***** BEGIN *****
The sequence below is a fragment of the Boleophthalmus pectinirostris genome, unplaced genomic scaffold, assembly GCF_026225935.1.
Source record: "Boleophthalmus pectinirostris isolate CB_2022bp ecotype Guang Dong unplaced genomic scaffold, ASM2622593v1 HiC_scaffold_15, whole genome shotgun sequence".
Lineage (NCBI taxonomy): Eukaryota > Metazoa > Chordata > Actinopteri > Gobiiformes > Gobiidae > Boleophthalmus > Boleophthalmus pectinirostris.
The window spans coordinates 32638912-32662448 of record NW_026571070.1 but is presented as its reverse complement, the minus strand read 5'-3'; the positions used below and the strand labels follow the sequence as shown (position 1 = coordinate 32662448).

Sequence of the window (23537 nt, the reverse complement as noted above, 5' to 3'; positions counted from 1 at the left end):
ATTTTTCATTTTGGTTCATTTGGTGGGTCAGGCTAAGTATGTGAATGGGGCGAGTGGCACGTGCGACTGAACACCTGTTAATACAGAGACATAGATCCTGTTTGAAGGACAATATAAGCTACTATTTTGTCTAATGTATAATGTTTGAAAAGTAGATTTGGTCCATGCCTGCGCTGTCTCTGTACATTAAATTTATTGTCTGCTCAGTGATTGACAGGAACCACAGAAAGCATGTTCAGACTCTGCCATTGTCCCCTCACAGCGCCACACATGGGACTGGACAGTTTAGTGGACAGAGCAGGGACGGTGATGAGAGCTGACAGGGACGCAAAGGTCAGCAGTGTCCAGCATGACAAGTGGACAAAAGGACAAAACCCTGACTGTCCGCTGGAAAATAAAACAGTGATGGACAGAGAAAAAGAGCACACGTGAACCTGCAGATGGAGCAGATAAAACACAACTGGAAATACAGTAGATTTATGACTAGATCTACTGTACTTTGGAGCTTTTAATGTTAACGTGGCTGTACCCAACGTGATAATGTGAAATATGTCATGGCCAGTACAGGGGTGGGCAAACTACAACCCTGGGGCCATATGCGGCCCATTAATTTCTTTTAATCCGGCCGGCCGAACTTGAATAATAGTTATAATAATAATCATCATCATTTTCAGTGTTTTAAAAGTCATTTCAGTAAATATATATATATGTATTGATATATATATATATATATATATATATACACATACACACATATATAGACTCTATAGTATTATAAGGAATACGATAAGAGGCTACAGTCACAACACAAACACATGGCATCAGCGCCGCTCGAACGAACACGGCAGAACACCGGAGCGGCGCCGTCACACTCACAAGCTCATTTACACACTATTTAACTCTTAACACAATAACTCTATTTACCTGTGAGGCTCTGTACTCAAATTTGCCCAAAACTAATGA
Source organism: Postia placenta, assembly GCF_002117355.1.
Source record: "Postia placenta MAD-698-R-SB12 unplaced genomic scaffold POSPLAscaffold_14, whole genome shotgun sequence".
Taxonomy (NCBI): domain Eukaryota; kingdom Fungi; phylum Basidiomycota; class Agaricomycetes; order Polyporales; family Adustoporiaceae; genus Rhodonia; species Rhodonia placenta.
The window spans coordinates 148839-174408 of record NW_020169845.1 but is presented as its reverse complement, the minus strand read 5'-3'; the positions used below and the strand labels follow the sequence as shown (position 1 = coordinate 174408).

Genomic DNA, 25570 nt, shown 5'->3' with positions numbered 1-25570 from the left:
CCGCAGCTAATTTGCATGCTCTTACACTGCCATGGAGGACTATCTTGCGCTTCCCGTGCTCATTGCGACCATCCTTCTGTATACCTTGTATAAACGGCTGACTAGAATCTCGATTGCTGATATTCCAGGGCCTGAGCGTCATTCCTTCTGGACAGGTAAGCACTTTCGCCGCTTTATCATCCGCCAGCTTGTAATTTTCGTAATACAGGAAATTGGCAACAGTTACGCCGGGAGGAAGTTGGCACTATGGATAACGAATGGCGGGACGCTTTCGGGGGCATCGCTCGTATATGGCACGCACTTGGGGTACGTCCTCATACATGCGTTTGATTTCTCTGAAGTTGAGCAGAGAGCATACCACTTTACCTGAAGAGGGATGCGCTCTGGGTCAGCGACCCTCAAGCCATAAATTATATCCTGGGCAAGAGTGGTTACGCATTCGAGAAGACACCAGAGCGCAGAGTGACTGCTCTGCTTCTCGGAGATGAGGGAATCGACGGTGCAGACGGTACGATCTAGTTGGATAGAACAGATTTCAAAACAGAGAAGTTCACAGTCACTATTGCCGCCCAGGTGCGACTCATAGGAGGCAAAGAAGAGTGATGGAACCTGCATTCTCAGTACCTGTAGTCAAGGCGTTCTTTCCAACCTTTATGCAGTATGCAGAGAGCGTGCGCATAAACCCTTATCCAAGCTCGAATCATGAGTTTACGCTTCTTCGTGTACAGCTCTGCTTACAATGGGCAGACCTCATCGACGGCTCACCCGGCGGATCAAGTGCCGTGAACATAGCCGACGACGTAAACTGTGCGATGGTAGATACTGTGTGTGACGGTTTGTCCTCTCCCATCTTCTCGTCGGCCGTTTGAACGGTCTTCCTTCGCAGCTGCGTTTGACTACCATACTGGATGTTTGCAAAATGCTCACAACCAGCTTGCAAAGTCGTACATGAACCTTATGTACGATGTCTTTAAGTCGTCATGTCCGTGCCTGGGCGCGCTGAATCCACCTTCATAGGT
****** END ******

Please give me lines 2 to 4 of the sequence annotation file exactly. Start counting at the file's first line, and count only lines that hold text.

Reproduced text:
Source record: "Boleophthalmus pectinirostris isolate CB_2022bp ecotype Guang Dong unplaced genomic scaffold, ASM2622593v1 HiC_scaffold_15, whole genome shotgun sequence".
Lineage (NCBI taxonomy): Eukaryota > Metazoa > Chordata > Actinopteri > Gobiiformes > Gobiidae > Boleophthalmus > Boleophthalmus pectinirostris.
The window spans coordinates 32638912-32662448 of record NW_026571070.1 but is presented as its reverse complement, the minus strand read 5'-3'; the positions used below and the strand labels follow the sequence as shown (position 1 = coordinate 32662448).